Leveraging sequence data to identify mammalian-adaptive mutations and host factors in avian influenza virus

The diversity of circulating influenza viruses in birds means that there is a constant risk that a novel virus could emerge and cause a future pandemic. However, most avian influenza infections in humans do not spread beyond a single individual as avian viruses are poorly adapted to human host factors. While the mechanisms of certain adaptive mutations are known (1,2) we still cannot predict which avian viruses have a greater propensity to infect human cells. A better understanding of which mutations lead to human adaptation would aid in pandemic preparedness by highlighting which avian influenza viruses are likeliest to emerge.

Several computational studies have compared avian and mammalian influenza sequences to identify mammalian-adaptive mutations (3). However, these studies rarely test whether identified mutations have the predicted biological effect (3). Furthermore, as biological mechanisms are mostly unknown, it is impossible to establish which mutations are associated with particular host factors or to easily predict the effect of novel mutations.

This PhD project will implement a large-scale bioinformatic analysis of sequences of avian influenza infection from mammals to identify human adaptive mutations. Structural models will then be used to classify which mutations likely share a mechanism allowing for the discovery of mutations with unknown mechanism which could be interacting with novel host factors. Focusing on mutations in the polymerase, laboratory-based analyses using minigenome assays (4) will be undertaken to assess whether these mutations lead to human adaptation. Furthermore, this work will identify novel host factors behind mutations of unknown mechanism (1). Finally, a model encompassing the mutational repertoire across all genes will be constructed to predict the likelihood of human emergence for current and future circulating strains of avian influenza.The student will benefit from a highly multidisciplinary supervisor team as you will be trained in complementary skills in bioinformatics, molecular virology and structural biology. This diverse skill set will equip you for a multitude of potential career paths. This project would suit a candidate with a background or experience in laboratory techniques/molecular biology and/or computational biology. Experience and prior knowledge of influenza may be advantageous but is not essential. We are supportive of diverse career paths and we welcome applicants with a diversity of backgrounds, experience and ideas and we encourage applications from those with non-traditional academic backgrounds as well as those who are not looking for a career in academia. Informal enquiries are welcome and may be addressed to the supervisors.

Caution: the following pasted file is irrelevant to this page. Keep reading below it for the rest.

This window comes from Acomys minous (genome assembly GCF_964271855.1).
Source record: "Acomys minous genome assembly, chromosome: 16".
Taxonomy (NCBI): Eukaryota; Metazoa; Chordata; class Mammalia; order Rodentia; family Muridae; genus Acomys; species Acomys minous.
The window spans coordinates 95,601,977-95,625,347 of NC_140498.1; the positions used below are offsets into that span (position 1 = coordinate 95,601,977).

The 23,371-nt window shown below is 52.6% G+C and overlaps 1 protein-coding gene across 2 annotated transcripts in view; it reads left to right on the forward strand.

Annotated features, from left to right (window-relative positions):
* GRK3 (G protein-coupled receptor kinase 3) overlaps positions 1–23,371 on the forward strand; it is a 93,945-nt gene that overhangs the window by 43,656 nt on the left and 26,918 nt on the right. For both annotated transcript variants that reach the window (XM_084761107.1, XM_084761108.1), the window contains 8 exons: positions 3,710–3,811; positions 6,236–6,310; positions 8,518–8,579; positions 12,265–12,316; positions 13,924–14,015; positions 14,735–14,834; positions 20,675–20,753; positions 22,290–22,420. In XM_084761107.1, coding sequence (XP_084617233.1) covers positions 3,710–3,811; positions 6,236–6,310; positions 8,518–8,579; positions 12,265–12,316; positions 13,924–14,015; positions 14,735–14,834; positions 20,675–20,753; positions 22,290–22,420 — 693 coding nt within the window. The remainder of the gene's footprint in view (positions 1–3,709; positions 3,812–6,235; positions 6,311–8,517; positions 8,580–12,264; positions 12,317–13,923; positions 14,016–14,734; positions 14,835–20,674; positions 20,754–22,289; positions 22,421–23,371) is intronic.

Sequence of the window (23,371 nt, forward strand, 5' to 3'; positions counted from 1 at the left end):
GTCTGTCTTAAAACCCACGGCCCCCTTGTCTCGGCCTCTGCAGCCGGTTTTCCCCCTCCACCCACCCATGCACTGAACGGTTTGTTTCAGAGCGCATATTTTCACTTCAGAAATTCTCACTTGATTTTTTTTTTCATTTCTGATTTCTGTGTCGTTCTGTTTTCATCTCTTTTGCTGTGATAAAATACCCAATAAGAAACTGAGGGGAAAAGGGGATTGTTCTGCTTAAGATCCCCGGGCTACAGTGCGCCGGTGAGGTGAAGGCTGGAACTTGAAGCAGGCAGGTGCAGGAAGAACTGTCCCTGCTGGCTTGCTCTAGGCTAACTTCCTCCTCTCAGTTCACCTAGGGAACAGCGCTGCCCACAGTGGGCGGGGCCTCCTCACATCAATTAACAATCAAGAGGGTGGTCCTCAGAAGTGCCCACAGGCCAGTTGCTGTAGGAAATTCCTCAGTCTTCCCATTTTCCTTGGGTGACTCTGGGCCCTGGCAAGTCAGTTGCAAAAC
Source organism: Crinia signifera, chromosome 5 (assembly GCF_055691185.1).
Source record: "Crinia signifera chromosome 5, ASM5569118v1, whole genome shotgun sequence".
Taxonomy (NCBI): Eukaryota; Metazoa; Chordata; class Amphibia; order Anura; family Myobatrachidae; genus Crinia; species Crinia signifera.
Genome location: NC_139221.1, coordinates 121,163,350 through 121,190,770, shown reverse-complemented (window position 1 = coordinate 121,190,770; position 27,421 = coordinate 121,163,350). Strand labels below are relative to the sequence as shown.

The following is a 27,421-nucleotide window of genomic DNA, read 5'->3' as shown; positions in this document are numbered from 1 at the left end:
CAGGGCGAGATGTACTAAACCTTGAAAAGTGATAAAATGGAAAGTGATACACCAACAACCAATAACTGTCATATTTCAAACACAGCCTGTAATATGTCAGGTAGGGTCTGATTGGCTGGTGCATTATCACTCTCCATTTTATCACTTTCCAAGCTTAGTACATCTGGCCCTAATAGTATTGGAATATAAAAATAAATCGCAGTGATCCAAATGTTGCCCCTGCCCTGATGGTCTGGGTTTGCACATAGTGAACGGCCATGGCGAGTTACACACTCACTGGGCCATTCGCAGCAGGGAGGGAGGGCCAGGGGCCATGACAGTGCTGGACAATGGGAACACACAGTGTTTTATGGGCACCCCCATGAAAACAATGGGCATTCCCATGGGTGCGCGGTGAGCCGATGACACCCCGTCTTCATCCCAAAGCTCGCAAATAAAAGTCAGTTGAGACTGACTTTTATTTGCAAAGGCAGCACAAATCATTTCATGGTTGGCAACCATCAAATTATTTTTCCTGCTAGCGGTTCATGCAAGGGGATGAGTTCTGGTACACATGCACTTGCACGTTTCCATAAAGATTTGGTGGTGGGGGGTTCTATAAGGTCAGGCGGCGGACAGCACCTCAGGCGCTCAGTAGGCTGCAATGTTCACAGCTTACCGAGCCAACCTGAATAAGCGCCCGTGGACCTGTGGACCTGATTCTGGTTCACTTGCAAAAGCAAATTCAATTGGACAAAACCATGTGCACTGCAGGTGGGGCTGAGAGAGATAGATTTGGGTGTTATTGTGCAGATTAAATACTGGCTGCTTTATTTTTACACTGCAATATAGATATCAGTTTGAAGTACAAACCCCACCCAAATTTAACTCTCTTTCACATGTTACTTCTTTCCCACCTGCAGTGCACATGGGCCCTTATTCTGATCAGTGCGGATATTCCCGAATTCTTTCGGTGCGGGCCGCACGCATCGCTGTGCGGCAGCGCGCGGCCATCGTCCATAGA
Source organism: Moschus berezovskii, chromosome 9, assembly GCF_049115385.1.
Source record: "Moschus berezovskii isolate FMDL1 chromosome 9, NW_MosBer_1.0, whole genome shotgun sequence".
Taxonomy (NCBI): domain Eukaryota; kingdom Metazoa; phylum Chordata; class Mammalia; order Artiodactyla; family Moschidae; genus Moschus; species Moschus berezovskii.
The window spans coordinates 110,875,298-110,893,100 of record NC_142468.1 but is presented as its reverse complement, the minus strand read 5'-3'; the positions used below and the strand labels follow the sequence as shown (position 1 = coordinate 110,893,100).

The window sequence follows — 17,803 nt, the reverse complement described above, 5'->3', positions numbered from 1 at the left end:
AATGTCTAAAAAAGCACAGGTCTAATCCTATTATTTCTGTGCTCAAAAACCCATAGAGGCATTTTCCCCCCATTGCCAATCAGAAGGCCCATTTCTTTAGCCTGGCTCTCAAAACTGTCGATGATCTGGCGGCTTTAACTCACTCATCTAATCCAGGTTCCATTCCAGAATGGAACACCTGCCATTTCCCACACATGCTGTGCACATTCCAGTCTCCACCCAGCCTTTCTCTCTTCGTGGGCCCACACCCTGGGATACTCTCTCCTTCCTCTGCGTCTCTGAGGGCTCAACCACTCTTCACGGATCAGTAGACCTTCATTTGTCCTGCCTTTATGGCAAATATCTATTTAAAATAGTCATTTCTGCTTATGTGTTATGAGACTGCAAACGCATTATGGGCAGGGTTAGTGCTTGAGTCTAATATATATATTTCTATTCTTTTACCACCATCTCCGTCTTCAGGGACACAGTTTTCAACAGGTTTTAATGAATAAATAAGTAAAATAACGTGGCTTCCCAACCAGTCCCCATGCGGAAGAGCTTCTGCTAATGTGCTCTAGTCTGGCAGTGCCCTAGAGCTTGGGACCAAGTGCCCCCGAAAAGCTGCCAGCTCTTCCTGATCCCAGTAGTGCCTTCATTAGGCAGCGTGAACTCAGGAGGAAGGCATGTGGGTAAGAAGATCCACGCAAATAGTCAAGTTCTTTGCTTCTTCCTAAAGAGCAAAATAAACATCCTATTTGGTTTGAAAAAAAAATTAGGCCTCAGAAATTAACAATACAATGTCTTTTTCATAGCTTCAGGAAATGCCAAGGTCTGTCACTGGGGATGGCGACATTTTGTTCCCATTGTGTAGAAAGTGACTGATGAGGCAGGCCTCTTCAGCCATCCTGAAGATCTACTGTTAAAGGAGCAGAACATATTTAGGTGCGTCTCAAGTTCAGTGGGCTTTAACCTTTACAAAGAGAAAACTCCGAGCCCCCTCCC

This studentship will be held jointly between the lab of Dr Daniel Goldhill, based at the beautiful Hawkshead Campus of the RVC, and Dr Damien Tully at the London School of Hygiene and Tropical Medicine in London.


  1. Long, J. S. et al. Species difference in ANP32A underlies influenza A virus polymerase host restriction. Nature 529, 101-104 (2016).
  2. Pinto, R. M. et al. Zoonotic avian influenza viruses evade human BTN3A3 restriction. bioRxiv, 2022.2006.2014.496196 (2022). https://doi.org:10.1101/2022.06.14.496196
  3. Borkenhagen, L. K., Allen, M. W. & Runstadler, J. A. Influenza virus genotype to phenotype predictions through machine learning: a systematic review: Computational Prediction of Influenza Phenotype. Emerging microbes & infections 10, 1896-1907 (2021).
  4. Goldhill, D. H. et al. The mechanism of resistance to favipiravir in influenza. Proceedings of the National Academy of Sciences 115, 11613-11618 (2018).
PhD position
Royal Veterinary College/London School of Hygiene and Tropical Medicine
Closing date
February 13th, 2023
Posted on
January 5th, 2023 16:41
Last updated
January 5th, 2023 16:41